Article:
Now is the time of year to wish Barbican Life readers a Happy Christmas – or perhaps just a happy holiday season dependent on one’s religion – and a prosperous New Year ahead, but seldom have we seen a time when the forthcoming year has been riddled with so many uncertainties because of factors which surfaced in 2016.

St Giles - Autumn after the rain

First there was the Brexit vote and, in the UK in particular, all the political and financial fallout which will continue to afflict us next year – and indeed probably for several years ahead.  The consequent fall in the value of the pound sterling is not only going to have an adverse effect on cost of overseas travel for those who holiday abroad, or indeed for those travelling to other nations on business, but also will inevitably create inflationary pressures as imports become more expensive as a result.  But then the lower pound is making the UK more attractive to overseas investment and tourism.  It’s an ill wind that blows nobody any good.  There are also some very mixed views on Brexit’s likely effect on property prices – yet another uncertainty for Barbican flat owners.

Another big unknown is the likely impact of the Donald Trump U.S. Presidency once he assumes office in January.  Some of his choices for his administrative team are already seen as hugely controversial and unlikely to rein back some of his more radical policies.

What will be the U.S. relationship with the UK for example?  One suspects that The Donald might be happier working with the UK than with the lecturing Angela Merkel of Germany, but Trump’s theme has been protectionist and how that might play out in terms of trade with the UK remains to be seen.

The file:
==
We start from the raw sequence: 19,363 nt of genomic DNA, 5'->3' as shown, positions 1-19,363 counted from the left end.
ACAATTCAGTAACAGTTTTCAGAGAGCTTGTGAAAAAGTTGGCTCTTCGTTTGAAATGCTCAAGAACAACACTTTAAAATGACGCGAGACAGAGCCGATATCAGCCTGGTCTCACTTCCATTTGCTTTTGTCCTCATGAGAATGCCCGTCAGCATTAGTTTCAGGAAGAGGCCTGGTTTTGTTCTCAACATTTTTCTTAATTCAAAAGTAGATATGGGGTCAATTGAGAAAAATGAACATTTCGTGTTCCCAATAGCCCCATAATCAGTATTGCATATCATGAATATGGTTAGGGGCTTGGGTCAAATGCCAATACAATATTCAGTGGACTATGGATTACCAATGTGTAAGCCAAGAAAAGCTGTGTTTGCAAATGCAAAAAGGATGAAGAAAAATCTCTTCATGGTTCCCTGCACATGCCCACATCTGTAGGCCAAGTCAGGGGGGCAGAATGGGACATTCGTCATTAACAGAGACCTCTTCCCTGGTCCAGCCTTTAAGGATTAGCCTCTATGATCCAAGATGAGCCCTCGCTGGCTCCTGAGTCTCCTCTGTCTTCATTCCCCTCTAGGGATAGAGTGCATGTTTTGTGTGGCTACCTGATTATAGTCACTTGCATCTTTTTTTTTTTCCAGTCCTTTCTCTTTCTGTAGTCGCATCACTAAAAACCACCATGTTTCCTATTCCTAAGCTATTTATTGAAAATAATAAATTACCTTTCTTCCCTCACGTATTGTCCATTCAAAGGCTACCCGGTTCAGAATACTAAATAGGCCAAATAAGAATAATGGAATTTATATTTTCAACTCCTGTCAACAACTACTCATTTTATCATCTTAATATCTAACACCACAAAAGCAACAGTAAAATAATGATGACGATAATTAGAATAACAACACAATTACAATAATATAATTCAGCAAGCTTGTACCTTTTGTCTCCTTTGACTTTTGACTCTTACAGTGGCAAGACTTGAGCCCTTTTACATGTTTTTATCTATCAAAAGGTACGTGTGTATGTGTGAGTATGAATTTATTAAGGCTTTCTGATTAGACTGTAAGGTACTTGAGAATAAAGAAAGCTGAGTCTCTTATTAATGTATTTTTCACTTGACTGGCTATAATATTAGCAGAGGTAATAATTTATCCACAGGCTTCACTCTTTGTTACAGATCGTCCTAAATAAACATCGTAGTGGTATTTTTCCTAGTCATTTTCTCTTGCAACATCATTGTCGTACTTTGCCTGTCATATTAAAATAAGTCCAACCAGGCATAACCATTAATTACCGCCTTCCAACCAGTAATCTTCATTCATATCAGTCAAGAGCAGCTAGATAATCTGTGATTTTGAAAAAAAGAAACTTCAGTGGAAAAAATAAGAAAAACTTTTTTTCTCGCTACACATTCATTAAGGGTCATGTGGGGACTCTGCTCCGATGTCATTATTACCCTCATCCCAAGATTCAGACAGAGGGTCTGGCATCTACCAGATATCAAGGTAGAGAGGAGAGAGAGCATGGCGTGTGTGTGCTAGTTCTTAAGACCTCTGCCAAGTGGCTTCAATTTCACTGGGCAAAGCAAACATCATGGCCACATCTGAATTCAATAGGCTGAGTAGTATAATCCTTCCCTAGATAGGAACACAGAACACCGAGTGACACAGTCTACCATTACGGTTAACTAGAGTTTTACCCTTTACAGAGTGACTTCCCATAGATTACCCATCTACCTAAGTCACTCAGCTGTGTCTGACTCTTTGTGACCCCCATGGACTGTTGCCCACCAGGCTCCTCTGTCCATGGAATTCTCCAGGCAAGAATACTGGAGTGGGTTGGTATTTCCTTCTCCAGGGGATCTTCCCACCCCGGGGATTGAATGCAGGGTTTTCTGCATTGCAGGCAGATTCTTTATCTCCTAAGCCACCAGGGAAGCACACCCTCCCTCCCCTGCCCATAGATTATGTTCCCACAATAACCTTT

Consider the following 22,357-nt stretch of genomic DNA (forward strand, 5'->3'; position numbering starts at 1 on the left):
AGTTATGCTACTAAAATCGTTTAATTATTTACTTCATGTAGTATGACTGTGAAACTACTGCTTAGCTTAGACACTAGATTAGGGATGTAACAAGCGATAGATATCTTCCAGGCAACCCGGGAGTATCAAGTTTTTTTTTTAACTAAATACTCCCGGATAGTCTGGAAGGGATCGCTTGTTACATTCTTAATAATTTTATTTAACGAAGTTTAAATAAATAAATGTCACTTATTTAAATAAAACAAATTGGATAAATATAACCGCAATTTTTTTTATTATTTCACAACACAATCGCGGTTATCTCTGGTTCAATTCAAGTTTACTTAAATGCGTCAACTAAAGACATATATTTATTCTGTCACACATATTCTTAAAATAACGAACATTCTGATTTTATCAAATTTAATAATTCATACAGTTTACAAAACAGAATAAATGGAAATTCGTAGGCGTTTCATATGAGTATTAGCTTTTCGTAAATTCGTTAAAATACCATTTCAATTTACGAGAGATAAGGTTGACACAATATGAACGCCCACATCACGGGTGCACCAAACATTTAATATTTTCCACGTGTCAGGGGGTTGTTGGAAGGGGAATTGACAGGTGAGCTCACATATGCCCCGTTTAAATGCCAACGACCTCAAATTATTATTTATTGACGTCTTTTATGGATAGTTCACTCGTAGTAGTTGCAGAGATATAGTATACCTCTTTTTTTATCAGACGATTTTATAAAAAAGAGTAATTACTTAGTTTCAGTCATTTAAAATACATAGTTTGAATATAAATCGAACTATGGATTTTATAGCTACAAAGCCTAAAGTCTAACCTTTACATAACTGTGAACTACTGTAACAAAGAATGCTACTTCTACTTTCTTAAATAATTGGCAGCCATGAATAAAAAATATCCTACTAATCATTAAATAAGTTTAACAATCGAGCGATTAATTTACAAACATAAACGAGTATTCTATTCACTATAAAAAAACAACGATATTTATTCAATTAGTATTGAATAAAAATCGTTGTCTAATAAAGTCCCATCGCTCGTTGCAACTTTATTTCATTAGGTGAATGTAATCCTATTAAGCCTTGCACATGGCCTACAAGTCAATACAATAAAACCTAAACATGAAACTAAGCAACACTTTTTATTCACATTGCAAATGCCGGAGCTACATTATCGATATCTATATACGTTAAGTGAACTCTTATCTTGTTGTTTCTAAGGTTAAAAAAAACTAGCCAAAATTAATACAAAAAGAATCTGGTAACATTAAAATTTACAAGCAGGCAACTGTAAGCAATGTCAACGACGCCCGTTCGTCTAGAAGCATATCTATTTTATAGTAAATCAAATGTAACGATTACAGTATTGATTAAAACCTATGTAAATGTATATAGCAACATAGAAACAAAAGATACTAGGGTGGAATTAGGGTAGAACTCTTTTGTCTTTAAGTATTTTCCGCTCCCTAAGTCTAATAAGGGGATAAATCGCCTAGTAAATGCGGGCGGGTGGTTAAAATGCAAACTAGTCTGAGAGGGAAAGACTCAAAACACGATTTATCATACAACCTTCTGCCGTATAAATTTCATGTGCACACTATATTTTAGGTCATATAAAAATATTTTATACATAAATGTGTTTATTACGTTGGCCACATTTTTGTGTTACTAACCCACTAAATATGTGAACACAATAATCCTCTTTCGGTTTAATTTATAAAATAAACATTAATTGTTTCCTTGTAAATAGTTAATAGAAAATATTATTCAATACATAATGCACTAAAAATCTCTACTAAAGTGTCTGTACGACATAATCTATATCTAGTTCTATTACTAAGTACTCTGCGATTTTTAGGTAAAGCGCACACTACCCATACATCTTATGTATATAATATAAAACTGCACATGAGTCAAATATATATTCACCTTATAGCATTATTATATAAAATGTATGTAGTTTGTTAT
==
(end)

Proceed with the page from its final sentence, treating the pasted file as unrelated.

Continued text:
A major difference of opinion between U.S. and U.K. policies on President Putin’s Russia, particularly with respect to moves to defeat Islamic State, in Syria, could also lead to frictions.  Trump is seen as something of a loose cannon who comes up with policies on the fly, and while some of his campaigning promises may well fall by the wayside, or be watered down, he will likely be keen to see others being implemented as soon as possible.

Nearer home we have seen reports that the proposed construction of a new state-of-the-art Concert Hall on the site of the Museum of London will not receive government funding as it is deemed not good value for money in the post Brexit economic environment . This doesn’t mean it is dead in the water yet.  No doubt the City, which is in favour of the project, will now try to find alternative funding which was expected to require  near £300 million, but again this also pre-supposes that the Museum of London will indeed move to its proposed new site by the end of the current decade which itself will require a substantial amount of capital.

Building the new concert hall had been reported as a condition for Sir Simon Rattle taking over as the Barbican-based London Symphony Orchestra’s Music Director, which is due to happen next year, but Rattle has since denied that this was the case and he should be in place in his new role by next September regardless.

The above are but a few of the themes which will impact us in the year ahead.  We still won’t have Crossrail which is due to enter service in 2018, but at least the obvious station construction works around Moorgate, Barbican and Farringdon should be drawing to a close.  And with some of the new office construction around the estate nearing completion, perhaps some of our highwalk exit routes to street level may be re-opened.  So while we may be facing a more uncertain year, not all will be negative.  Roll on 2017.